George Schaller has spent much of his life traversing wild and isolated places in his quest to understand and conserve threatened species—from mountain gorillas in the Virunga to snow leopards in the Himalaya. Throughout his career, Schaller has spent more time in Tibet than anywhere else, devoting over thirty years to the region's unique wildlife, culture, and landscapes. Tibet Wild
is Schaller’s account of three decades of exploration in the remote stretches of Tibet. As human development accelerated, Schaller watched the clash between wildlife and people become more common—and more destructive. What began as a scientific endeavor became a mission: to work with local communities, regional leaders, and national governments to protect the ecological richness and culture of the Tibetan Plateau.
Whether tracking brown bears, penning fables about the tiny pika, or promoting a groundbreaking conservation preserve, Schaller has pursued his goal with persistence and good humor. Tibet Wild
is an intimate journey through the wilderness of Tibet, guided by the careful gaze and unwavering passion of a life-long naturalist.
As one of the world’s leading field biologists, George Schaller has spent much of his life traversing wild and isolated places in his quest to understand and conserve threatened species—from mountain gorillas in the Virunga to pandas in the Wolong and snow leopards in the Himalaya. Throughout his celebrated career, Schaller has spent more time in Tibet than in any other part of the world, devoting more than thirty years to the wildlife, culture, and landscapes that captured his heart and continue to compel him to protect them.Book News
Tibet Wild is Schaller’s account of three decades of exploration in the most remote stretches of Tibet: the wide, sweeping rangelands of the Chang Tang and the hidden canyons and plunging ravines of the southeastern forests. As engaging as he is enlightening, Schaller illustrates the daily struggles of a field biologist trying to traverse the impenetrable Chang Tang, discover the calving grounds of the chiru or Tibetan antelope, and understand the movements of the enigmatic snow leopard.
As changes in the region accelerated over the years, with more roads, homes, and grazing livestock, Schaller watched the clash between wildlife and people become more common—and more destructive. Thus what began as a purely scientific endeavor became a mission: to work with local communities, regional leaders, and national governments to protect the unique ecological richness and culture of the Tibetan Plateau.
Whether tracking brown bears, penning fables about the tiny pika, or promoting a conservation preserve that spans the borders of four nations, Schaller has pursued his goal with a persistence and good humor that will inform and charm readers. Tibet Wild is an intimate journey through the changing wilderness of Tibet, guided by the careful gaze and unwavering passion of a life-long naturalist.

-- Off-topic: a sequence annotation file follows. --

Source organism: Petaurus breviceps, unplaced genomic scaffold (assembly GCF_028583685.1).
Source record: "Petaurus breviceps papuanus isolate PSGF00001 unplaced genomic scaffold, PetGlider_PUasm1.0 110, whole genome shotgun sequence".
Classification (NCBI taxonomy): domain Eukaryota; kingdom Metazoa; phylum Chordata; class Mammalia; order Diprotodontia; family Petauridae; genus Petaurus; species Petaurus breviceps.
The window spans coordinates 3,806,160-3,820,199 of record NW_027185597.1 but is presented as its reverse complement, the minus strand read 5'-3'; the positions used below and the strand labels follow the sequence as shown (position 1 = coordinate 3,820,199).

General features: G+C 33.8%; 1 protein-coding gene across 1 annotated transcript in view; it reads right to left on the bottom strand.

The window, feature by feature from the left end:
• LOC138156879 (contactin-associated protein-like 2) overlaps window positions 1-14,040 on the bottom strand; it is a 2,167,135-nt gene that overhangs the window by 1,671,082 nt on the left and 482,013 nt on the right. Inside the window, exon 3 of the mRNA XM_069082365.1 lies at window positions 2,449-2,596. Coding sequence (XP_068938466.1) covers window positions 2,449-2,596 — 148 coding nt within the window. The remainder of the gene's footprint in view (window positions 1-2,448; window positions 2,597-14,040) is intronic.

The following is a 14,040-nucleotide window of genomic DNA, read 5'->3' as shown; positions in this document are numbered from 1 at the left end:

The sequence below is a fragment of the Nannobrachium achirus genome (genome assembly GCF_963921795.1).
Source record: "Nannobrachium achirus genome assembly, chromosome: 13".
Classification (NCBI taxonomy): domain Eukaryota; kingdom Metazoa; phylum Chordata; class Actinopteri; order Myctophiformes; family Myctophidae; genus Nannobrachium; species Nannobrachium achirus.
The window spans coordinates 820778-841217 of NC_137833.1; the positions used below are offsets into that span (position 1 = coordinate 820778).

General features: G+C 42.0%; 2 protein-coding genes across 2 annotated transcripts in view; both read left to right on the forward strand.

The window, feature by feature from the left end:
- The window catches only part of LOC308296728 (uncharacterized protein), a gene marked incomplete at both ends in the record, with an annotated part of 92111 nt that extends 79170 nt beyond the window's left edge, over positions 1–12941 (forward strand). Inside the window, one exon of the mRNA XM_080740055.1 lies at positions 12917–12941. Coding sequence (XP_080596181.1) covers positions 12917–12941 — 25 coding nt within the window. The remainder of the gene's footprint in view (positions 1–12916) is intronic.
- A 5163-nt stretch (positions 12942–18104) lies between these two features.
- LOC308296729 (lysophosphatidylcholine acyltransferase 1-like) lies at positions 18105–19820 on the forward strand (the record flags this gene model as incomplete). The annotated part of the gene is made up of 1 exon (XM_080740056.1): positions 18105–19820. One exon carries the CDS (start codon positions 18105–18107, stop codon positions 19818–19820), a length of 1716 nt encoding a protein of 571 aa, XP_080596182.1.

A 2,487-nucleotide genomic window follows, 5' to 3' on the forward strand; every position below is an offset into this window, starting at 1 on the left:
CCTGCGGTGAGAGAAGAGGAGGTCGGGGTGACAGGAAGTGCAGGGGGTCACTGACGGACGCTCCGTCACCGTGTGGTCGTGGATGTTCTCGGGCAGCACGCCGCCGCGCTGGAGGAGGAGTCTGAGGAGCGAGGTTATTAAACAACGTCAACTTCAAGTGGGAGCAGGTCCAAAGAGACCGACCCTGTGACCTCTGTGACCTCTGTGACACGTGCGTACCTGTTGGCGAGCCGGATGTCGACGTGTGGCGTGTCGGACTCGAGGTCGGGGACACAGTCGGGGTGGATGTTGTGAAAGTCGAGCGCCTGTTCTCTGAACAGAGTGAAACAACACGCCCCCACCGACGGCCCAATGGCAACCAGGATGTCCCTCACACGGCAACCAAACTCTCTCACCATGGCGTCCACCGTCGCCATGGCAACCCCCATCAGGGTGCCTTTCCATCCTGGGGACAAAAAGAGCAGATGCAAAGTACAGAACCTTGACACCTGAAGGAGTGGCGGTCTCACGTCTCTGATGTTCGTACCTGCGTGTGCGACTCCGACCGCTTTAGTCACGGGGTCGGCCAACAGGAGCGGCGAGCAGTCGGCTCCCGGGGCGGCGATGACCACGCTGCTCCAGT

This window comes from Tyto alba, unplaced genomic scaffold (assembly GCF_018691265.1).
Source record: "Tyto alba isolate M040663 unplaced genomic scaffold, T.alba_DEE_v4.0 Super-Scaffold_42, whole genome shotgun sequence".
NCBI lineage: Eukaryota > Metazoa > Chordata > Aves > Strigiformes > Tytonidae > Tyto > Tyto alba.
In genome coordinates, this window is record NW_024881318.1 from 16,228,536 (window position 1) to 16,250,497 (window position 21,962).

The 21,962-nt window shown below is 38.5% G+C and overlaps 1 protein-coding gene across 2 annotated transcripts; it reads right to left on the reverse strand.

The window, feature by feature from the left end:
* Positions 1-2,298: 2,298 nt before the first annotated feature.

Before Dian Fossey and Jane Goodall, there was George Schaller. Schaller has spent more than half a century walking into the wildest places on Earth to lie down with animals; he first did so with mountain gorillas in an era when people believed they were monsters that would kill a man on sight, and reported to the world the slow joy of their family lives and their penchant for wild celery. He has written pioneering books on many of the wild creatures that have captured the public's imagination: gorillas in the mist, lions and wildebeest in the Serengeti, snow leopards in the Himalayas. Their fame and protection often trace back to a George Schaller book. In an era when the National Geographic Society gives its Explorer Awards to computer specialists in labs, Schaller is an anachronism, and he knows it. This book may be his swan song: the last of the classic Western naturalists travels to perhaps the last place on earth inhabited but not controlled by humans: the cold desert plains of Tibet. The book centers on the animals who astonishingly survive here in numbers, especially chiru an antelope that may be the legendary unicorn. Schaller looks at whole systems, including the lives of people. As a naturalist who has watched wilderness for so long, he knows we are witnessing a worldwide mass extinction; he sees Smithsonian scientists help US Congressmen go on safari to shoot endangered species, corrupt regional politics, and an exploding human population. This is not often a cheery book. But Schaller also sees small changes having positive effects, and is the ideal wilderness travelling companion: observant, honest, unsentimental, without ego or bigotry, and joyful in the beauty of small things. He walks on without pretense, a renowned Western scientist motivated by the desire to be in wild places, consistently transferring his authority to indigenous scientists, herders, hunters, and farmers protecting their native lands. Beautifully written, the book offers breathtaking natural history, and the human side of daily life in zones we only know from war and conflict (Afghanistan, Pakistan, the Tibet-China border). In the end, the author finds hope in Tibetan Buddhist monasteries that have created wildlife reserves for centuries, and are now starting conservation organizations. Readers may find hope in Schaller's example of a life dedicated to saving a planet where chiru, tiny rabbits, snow leopards, and human beings of every race, gender, and nation are all animals working to survive. Annotation ©2012 Book News, Inc., Portland, OR (booknews.com)